An 18-year-old woman accused of circulating an explicit video of Brisbane Broncos player Kotoni Staggs has been fined $600.
McKenzie Robinson pleaded guilty in the Brisbane Magistrates Court on Friday to one count of distributing a prohibited visual recording after the footage was released online without the 21-year-old player’s consent.
The court heard the pair met on Instagram in June and agreed to meet at Ms Robinson’s home.
The court was told Staggs and Ms Robinson had consensual sex and both consented to recording the act provided it stayed between the pair.
Ms Robinson’s lawyer said she had sent the video to a “trusted” friend, who circulated the video to a sporting club, the media and online.
Ms Robinson’s lawyer Jason Jacobson said his client was shocked to see the private video had been shared.
“She has learned a harsh lesson that these things are not to be distributed at all,” he said.
Magistrate Tina Previtera said there was evidence Ms Robinson did not mean for the video to be “widely” circulated.
“The evidence before the court supports that this person to whom you sent the recording, was the person who distributed it more widely,” she said.
“I’m satisfied there is no evidence of intentional or spiteful behaviour on your part to cause the victim the damage that has been caused.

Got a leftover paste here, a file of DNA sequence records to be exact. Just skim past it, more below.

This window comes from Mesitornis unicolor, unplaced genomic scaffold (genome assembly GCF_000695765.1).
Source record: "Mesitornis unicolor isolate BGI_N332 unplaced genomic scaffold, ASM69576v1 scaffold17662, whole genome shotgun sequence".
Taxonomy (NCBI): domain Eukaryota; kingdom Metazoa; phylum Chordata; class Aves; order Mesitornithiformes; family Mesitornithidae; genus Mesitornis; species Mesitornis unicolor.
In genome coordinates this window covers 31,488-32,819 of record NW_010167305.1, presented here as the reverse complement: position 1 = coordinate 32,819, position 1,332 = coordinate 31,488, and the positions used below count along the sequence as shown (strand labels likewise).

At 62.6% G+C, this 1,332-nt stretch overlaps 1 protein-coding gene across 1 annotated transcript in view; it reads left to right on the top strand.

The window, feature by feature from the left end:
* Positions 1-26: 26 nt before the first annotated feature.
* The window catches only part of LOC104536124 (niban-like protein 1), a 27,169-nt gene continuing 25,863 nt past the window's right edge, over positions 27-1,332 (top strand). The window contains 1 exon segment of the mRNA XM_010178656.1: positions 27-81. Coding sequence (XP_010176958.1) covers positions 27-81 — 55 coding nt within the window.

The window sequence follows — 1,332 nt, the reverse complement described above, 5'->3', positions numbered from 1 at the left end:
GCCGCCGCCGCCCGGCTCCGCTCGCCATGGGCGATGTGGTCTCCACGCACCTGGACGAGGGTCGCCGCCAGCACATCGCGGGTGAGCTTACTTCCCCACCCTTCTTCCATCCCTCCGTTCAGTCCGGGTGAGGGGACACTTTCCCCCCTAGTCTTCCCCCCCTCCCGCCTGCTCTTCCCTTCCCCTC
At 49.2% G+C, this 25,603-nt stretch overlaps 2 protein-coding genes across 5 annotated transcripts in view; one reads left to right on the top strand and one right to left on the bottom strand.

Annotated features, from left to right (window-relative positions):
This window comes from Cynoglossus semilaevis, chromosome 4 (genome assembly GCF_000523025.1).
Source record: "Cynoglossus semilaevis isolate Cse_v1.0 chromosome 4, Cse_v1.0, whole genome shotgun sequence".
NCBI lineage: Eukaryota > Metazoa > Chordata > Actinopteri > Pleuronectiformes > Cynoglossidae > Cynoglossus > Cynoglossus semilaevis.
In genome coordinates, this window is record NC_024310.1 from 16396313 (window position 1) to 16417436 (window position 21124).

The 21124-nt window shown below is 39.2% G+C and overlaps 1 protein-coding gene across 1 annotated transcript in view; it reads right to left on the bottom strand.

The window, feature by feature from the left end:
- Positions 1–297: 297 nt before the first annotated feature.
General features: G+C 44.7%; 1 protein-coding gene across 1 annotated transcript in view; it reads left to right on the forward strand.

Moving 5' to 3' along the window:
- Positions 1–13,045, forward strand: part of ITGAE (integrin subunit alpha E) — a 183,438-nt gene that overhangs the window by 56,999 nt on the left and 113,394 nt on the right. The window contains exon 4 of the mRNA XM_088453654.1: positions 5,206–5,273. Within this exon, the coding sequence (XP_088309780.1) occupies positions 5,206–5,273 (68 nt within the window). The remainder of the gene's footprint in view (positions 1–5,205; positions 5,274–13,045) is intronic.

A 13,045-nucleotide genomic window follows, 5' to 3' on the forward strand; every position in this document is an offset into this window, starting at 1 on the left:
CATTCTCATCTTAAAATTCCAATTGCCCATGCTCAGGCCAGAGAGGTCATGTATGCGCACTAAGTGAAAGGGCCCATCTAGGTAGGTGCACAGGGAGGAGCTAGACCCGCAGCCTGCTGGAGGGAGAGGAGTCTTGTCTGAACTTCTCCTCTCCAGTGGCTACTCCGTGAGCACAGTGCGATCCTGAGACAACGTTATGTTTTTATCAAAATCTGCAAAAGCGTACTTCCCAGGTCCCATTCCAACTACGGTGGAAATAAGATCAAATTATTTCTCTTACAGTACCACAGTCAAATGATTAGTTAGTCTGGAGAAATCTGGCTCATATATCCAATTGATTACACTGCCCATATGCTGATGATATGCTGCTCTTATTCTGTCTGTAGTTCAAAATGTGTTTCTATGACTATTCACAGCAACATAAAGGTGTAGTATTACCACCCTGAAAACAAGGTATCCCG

“I do hope this is a lesson to you and all other people involved in this kind of behaviour on social media, that it is highly destructive.
“This recording is derogatory of more than just the victim.”
The court heard the woman was not trying to “seek out” Staggs and was not aware he was a professional football player when she first messaged him on the social media platform calling him “cute”.
The court heard the video gathered “domestic and international attention” and caused Staggs “personal and professional embarrassment” and “ongoing harassment”.
The court also heard Ms Robinson had copped “backlash” since being charged over the matter and had also offered an apology to the player.
When sentencing Ms Robinson, Magistrate Previtera said she took into consideration her early plea, her lack of criminal history and her young age.
“A plea is evidence of remorse, it’s evidence of you taking responsibility of your conduct,” she said.
No conviction was recorded.